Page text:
Dennis Crowe, a one time technical artist for English aircraft companies, would have the most unusual event of his life. A little after 5:00 p.m. He was strolling along the beach, located not far from his home. The sea had been rough that day, with high winds and frequent rain showers, and Crowe was enjoying a calm between the storms. In the distance, he began to see a glow, and as he moved closer, he could make out a disk shaped object, sitting on legs on the sandy beach.
He guessed the objects diameter at 20', and he could now see a glowing blue green hue rim around it, with the crafts 2 parts a dullish gray. The top appeared to be a transparent dome. The craft was sitting silently. The only sound he heard at the time was barking from some dogs. They were barking directly at the object. Crowe had made his first observations at several hundred feet, and as he came to within about 60', the object lifted itself from the ground. He could now hear a sound, a sound like air being forced out of a balloon.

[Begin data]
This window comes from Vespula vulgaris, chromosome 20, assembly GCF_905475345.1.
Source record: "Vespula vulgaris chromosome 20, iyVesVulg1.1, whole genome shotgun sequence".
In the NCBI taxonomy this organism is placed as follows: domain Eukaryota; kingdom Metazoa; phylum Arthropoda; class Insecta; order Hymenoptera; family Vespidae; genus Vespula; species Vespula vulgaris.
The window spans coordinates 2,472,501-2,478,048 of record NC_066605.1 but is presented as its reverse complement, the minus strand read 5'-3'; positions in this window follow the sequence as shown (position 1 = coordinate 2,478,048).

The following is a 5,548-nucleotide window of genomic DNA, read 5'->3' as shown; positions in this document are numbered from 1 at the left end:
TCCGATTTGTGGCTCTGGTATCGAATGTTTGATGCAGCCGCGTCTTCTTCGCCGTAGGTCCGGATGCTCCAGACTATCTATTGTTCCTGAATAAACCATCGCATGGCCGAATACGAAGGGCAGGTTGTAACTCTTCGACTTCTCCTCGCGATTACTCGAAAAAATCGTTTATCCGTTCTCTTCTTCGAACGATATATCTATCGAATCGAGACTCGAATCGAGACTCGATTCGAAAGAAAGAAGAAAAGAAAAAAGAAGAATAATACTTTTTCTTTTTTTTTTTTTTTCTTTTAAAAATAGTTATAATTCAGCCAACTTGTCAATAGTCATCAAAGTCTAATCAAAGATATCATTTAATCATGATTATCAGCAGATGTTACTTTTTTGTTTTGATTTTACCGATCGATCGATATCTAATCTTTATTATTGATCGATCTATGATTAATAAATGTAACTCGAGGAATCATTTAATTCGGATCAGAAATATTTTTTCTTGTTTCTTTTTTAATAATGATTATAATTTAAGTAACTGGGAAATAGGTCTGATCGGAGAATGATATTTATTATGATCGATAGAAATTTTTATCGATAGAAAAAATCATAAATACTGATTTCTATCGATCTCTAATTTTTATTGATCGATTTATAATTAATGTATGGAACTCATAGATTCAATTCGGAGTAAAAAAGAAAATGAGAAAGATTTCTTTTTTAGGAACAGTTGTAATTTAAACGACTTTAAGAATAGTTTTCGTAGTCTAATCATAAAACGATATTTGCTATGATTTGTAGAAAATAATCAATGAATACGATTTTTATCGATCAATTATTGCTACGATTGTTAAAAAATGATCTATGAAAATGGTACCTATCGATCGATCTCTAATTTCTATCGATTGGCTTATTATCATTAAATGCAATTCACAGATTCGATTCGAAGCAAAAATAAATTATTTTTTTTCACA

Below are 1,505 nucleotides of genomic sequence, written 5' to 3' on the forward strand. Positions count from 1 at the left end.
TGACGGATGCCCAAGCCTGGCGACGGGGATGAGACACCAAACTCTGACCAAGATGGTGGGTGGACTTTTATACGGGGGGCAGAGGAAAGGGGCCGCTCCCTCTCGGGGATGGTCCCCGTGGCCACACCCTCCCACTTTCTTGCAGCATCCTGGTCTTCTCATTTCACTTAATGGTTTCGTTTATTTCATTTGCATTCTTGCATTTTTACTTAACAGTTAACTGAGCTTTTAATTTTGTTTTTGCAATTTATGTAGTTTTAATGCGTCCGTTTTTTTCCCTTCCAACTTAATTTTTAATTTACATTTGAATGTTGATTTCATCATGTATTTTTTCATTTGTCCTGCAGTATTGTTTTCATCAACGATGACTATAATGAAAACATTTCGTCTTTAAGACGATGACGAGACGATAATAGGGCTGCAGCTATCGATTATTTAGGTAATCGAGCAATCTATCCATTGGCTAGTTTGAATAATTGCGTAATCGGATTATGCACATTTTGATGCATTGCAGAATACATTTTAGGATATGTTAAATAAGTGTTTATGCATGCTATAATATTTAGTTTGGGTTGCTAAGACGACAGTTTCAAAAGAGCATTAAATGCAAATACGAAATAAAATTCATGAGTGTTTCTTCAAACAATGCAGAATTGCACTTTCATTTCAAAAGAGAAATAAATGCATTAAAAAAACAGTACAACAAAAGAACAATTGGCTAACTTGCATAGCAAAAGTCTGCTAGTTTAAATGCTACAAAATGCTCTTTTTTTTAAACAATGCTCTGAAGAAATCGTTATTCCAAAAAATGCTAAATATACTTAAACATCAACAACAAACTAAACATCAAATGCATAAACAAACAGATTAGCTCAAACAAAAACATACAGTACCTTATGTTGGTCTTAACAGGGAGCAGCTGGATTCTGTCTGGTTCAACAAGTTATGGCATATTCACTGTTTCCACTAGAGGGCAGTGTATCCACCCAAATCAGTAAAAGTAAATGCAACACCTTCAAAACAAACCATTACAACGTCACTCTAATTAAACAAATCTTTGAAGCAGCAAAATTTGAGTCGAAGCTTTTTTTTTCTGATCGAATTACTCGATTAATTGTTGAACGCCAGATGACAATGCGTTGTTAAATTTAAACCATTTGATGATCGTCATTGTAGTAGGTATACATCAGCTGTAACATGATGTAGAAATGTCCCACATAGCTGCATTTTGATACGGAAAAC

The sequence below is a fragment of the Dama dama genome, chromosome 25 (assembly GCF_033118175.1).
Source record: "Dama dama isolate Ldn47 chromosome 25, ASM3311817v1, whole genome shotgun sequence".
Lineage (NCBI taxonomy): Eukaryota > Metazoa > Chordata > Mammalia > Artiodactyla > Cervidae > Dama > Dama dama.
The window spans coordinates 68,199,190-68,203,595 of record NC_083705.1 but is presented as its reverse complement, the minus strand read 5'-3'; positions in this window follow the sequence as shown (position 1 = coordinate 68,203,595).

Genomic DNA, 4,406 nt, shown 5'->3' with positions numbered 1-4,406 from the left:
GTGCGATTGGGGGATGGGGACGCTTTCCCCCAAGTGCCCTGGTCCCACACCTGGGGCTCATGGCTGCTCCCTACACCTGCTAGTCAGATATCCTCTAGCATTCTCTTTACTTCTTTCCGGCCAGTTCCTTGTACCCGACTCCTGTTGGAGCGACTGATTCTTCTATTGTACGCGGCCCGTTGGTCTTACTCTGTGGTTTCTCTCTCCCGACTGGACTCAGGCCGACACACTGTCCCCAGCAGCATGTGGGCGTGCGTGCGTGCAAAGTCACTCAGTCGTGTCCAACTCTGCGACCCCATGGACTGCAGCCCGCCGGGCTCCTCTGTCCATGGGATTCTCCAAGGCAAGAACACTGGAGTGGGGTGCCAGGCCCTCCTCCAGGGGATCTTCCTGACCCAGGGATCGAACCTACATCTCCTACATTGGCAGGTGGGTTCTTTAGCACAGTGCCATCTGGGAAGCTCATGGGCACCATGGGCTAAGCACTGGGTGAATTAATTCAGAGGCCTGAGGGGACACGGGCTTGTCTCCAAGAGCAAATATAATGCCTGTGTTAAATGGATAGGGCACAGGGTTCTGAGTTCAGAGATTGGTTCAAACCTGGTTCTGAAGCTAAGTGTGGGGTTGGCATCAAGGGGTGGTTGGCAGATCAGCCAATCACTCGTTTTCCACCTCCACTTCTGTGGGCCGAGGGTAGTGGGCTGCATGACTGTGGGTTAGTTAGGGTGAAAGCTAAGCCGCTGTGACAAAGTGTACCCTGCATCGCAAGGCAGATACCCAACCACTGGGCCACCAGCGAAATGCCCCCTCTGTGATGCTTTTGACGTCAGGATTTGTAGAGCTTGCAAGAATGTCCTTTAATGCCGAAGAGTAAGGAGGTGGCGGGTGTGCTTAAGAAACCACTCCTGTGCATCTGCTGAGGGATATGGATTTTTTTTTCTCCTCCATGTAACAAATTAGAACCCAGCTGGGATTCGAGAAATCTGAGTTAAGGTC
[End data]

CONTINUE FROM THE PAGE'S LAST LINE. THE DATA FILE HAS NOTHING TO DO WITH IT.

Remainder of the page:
The craft quickly climbed into the air, and within about 10 seconds, it had disappeared. The dogs were now silent. Crowe had been the only human to see the strange craft. He made a report of what he saw, and a geologist came to make an inspection of the landing site. He stated that some type of object had definitely rested where Crowe had seen the UFO. The plant life in the area of the landing was all dying.
This sighting gained enough publicity to bring in The RAAF. They offered a possible explanation for the event. They said that it could have been a tornado. Crowe categorically rejected this theory. For lack of more information, no other research was forthcoming on this strange sighting. Crowe stood by his account of what he saw that day, and no other evidence is available to deny his claims. The UFO that landed on Vaucluse Beach that day remains an unknown.